Uncle Bud sure does have a lot of Dean Wormer to his game.

  3. President Charles Logan - Jan 11, 2014 at 12:21 PM

    Alllllllllleeeeeeeexxxxxxxxxxxx, dont bother wasting your time, your $ and your resources fighting this …..

    you’re DONE , finished , wrap it up and walk away !

  4. nsstlfan - Jan 11, 2014 at 12:21 PM

    Mansion the yahoo article says he’d miss the playoffs too

    • raysfan1 - Jan 11, 2014 at 1:36 PM

      Whether he would be eligible or for the playoffs or not is moot as the Yankees would be unlikely to add him to the playoff roster after not playing at the ML level all season anyway. Of course, this is also presupposing they even make the playoffs. That said, I don’t think he would be eligible because he won’t be on the 40-man roster on Aug 31, and this is not exclusively a PED use suspension.

      • spudchukar - Jan 11, 2014 at 3:28 PM

        Oh yeah, good point.

  5. realitypolice - Jan 11, 2014 at 12:21 PM

    In a related story, all other teams have stopped wasting their time courting Masahiro Tanaka.

  6. President Charles Logan - Jan 11, 2014 at 12:26 PM

    Do Yankee fans actually think they are going to wind up with Tanaka? , the Dodgers wont be outbid .

    • realitypolice - Jan 11, 2014 at 12:45 PM

      Yes, because that’s what always happens. The Yankees are still worth more than the Dodgers (check the 2013 Forbes rankings), Tanaka has been their #1 priority all along, and *poof* 27 million dollars just disappeared from their payroll.

      Sure, all of those things clearly point to them getting outbid on a player they really want and clearly need.

      • President Charles Logan - Jan 11, 2014 at 12:48 PM

        Not going to happen , sorry. LA is a much better option in so many different ways

      • unclemosesgreen - Jan 11, 2014 at 12:52 PM

        I’m getting the feeling that the bidding will level out at a very high number commensurate with the recent market madness and then Tanaka will choose between cities. I would rank the contenders 1) Seattle 2) L.A. 3) New York, but that’s pure speculation. Young Mr. Tanaka has a big decision to make.

      • realitypolice - Jan 11, 2014 at 1:03 PM

        Try throwing a fact or two in there, Mr. President.

      • mikhelb - Jan 11, 2014 at 2:00 PM


        I think I could help on why LA is better than NY:

        a) Silicon implants;
        b) Good weather most of the year;
        c) Silicon implants;
        d) A good team with one of the best rotations as it is right now;
        e) Silicon implants;
        f) The Mamas and the Papas said so;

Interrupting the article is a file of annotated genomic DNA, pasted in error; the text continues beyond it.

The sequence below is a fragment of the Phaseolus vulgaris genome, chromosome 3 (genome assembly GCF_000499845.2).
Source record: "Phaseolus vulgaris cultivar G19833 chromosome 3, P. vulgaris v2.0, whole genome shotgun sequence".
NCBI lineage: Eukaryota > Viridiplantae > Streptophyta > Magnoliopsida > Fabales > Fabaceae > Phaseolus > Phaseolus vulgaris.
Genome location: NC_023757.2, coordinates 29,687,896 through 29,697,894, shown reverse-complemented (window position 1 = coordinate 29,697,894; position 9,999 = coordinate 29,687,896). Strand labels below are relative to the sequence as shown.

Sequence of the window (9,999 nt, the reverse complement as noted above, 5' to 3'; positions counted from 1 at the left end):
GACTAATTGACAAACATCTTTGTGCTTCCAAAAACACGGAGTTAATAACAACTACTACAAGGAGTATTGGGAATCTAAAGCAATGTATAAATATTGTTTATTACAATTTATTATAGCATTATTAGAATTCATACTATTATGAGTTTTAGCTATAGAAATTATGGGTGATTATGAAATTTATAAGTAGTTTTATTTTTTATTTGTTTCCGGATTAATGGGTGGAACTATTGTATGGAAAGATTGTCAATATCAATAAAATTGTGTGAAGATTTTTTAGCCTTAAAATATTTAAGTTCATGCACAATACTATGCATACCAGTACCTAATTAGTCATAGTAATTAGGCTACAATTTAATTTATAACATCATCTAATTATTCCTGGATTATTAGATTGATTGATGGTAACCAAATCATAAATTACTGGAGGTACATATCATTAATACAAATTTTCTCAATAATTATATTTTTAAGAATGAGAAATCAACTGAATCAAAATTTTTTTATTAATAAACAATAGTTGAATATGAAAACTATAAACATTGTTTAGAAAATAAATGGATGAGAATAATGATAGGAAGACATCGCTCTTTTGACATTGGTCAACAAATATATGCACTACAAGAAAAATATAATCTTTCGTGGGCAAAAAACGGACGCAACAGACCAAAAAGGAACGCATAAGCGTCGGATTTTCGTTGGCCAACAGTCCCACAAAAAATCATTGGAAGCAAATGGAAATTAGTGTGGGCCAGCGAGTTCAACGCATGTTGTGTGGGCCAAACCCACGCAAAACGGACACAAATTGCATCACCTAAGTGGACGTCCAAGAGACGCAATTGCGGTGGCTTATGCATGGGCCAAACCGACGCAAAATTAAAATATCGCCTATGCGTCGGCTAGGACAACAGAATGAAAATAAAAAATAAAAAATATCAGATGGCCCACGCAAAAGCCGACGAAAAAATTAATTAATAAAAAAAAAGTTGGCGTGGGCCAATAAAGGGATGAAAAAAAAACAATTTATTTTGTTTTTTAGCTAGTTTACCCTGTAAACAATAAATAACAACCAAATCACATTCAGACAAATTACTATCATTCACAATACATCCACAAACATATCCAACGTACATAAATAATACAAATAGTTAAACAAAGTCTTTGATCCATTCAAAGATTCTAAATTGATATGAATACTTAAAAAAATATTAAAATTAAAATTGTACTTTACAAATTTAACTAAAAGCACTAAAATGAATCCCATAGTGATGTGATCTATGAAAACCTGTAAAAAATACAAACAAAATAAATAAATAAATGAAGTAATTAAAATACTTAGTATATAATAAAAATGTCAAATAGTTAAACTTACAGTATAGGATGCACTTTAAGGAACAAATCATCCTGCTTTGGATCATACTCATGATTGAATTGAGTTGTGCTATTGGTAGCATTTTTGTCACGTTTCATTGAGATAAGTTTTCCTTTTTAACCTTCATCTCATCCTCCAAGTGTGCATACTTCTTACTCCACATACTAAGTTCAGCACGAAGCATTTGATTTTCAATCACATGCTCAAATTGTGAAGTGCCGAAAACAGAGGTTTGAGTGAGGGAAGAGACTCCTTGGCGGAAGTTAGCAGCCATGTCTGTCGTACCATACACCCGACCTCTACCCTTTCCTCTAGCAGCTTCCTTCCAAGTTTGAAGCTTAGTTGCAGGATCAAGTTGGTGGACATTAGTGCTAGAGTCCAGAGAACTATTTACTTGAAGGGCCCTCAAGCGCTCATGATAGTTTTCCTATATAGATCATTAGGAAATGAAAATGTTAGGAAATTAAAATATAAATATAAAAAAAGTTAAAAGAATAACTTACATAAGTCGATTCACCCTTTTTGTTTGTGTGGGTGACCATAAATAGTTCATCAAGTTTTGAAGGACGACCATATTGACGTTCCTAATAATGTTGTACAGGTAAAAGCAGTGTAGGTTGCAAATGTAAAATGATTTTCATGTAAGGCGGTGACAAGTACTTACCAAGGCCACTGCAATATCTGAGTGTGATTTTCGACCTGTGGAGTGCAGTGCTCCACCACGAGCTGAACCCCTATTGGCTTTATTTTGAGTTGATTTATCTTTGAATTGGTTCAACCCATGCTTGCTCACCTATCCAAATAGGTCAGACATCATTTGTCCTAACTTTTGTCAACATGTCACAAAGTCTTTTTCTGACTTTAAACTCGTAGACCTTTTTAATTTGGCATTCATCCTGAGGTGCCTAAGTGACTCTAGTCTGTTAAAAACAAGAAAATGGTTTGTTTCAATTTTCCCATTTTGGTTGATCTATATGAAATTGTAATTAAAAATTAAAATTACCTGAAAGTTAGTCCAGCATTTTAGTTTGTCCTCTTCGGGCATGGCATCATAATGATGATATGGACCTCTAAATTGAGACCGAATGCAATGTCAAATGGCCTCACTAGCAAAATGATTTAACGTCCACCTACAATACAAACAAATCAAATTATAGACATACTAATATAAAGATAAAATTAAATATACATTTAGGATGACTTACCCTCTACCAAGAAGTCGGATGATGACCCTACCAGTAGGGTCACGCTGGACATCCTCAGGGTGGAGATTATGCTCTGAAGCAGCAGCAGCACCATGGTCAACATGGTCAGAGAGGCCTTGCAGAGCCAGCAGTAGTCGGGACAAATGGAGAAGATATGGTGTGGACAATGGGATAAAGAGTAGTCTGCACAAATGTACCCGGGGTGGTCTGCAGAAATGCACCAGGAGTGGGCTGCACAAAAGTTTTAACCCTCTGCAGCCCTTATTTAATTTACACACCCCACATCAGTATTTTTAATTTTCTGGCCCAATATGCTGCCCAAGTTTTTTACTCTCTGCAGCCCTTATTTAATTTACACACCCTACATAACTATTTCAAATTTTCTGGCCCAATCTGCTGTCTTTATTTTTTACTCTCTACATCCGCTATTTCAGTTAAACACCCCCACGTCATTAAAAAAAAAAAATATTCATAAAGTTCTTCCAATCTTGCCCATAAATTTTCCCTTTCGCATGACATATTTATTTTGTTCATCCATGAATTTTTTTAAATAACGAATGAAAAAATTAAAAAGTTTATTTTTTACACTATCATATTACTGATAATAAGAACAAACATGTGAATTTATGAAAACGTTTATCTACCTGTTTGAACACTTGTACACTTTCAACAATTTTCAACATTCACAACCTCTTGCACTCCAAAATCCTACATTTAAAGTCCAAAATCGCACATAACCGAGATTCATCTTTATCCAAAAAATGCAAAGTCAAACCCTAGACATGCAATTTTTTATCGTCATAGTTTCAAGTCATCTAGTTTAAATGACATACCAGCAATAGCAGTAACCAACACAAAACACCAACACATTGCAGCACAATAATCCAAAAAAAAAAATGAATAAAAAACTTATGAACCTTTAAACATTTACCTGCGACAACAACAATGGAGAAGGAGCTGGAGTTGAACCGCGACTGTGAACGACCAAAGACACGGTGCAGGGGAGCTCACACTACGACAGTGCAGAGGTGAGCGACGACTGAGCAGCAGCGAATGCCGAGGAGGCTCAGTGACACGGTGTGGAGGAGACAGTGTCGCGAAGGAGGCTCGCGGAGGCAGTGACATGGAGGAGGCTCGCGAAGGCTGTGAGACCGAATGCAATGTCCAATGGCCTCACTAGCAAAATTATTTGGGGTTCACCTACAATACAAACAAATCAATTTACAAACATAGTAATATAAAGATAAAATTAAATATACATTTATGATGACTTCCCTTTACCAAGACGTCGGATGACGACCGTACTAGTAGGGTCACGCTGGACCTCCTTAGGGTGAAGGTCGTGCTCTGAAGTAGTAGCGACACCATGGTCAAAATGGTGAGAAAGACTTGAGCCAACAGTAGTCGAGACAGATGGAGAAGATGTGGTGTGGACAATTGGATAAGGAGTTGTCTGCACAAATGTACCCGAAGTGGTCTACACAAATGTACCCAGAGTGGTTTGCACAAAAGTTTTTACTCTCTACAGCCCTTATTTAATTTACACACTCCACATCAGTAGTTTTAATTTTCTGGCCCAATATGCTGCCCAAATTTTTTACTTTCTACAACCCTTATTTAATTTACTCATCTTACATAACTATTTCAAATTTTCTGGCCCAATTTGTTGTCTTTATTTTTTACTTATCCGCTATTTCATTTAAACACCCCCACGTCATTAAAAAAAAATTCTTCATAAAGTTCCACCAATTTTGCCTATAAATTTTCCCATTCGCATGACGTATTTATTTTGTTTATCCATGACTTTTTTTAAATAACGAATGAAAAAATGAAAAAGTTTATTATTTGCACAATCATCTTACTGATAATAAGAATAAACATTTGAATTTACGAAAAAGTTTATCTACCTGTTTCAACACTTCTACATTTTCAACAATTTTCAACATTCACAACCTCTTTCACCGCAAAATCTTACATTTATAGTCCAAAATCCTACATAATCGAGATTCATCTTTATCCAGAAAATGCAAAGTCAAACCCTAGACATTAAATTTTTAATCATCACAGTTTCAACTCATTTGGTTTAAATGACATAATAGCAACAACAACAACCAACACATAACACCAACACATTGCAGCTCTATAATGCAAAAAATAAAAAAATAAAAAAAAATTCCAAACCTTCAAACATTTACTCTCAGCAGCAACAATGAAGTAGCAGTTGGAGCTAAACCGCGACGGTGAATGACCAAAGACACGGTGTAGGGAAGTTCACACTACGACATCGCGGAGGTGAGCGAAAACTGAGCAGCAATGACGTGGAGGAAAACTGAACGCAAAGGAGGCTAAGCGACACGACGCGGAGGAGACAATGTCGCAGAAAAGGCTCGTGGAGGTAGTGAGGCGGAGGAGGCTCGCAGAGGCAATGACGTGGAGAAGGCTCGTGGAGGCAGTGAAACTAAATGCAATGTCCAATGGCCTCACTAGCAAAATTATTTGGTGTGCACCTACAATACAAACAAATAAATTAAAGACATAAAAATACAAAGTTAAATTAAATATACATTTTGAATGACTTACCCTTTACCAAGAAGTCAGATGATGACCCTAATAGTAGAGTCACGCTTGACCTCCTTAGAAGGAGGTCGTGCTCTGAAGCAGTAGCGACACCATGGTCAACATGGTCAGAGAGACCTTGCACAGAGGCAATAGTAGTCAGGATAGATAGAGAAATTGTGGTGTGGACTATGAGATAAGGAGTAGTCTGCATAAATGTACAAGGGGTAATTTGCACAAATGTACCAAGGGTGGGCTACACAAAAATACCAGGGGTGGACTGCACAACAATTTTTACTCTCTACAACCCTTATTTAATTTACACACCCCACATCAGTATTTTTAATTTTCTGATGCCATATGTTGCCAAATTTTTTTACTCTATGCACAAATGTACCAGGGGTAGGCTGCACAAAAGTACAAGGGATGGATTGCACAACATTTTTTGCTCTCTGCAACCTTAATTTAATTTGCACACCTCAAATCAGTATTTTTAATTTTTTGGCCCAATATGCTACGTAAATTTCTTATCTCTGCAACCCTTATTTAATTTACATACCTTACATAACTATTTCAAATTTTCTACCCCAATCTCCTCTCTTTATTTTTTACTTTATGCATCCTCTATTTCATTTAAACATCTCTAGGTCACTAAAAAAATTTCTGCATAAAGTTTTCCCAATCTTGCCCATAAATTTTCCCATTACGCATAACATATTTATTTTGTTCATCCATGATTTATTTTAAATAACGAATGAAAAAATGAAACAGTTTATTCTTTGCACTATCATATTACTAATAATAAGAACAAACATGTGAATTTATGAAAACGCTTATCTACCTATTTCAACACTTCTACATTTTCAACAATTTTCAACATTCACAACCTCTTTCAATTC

g) Silicon implants.

        Seriously though, it will be a very hard decision by Tanaka.

      • realitypolice - Jan 11, 2014 at 2:10 PM


        Those are all good reasons. I particularly like A,C,E, and G. If Tanaka turns out to be one of the very, very, small number of MLB players who cares about any of those things more than money, than the Dodgers or someone else may have a shot. But the Yankees won’t be outbid, I am fairly sure of that.

      • historiophiliac - Jan 11, 2014 at 2:34 PM

        Really, dudes?

      • paperlions - Jan 11, 2014 at 3:02 PM

        Implants are the worst. Real ones, in all of their glorious natural variation in shapes and sizes, are far better.

      • historiophiliac - Jan 11, 2014 at 3:35 PM

        Really, paper?

    • realitypolice - Jan 11, 2014 at 3:41 PM

      I wasn’t saying I thought they were legitimate, I just liked the points, I thought they were funny. Lighten up.

      • historiophiliac - Jan 11, 2014 at 3:59 PM

        Ah, yes, obviously it’s that I have no sense of humor and not that you were not funny and inappropriate. It’s a shame there’s no other place on the internet where you could go and discuss implants to your heart’s content.

        (hat tip to Matthew Pouliot there)

      • realitypolice - Jan 11, 2014 at 4:27 PM

        I wasn’t trying to be funny nor did I discuss implants, so I don’t know what you’re talking about.

      • historiophiliac - Jan 11, 2014 at 5:14 PM

        ” I particularly like A,C,E, and G. ”

        Pretty sure that’s about implants. And, if you don’t know what I’m talking about, why are you being defensive? Just accept that you acted jerky and let’s all move on. And, expect that in the future, if you do it again, I will call you on it again. Factor that into your decision on what to comment. This is a post about A-Rod’s suspension — not implants and the west coast.

  7. warrenlevine - Jan 11, 2014 at 12:29 PM

    A-Roid!!! My boyeeee. You gonna have a different “roid” this year — hemorrhoids, from sitting too long on a hard surface.

    You should have got the death penalty like Pete Rose. He’s so freakin’ lame and outdated, he appeared at a freakin’ CORN MAZE a year or two back in a town no one outside of NW Washington state has ever heard of. Maybe population ~12,000.

  8. Willingham & Eggs - Jan 11, 2014 at 12:33 PM

    Newly released footage from Frederic Horowitz’s ruling.

    • midjerseyfatcat - Jan 11, 2014 at 2:24 PM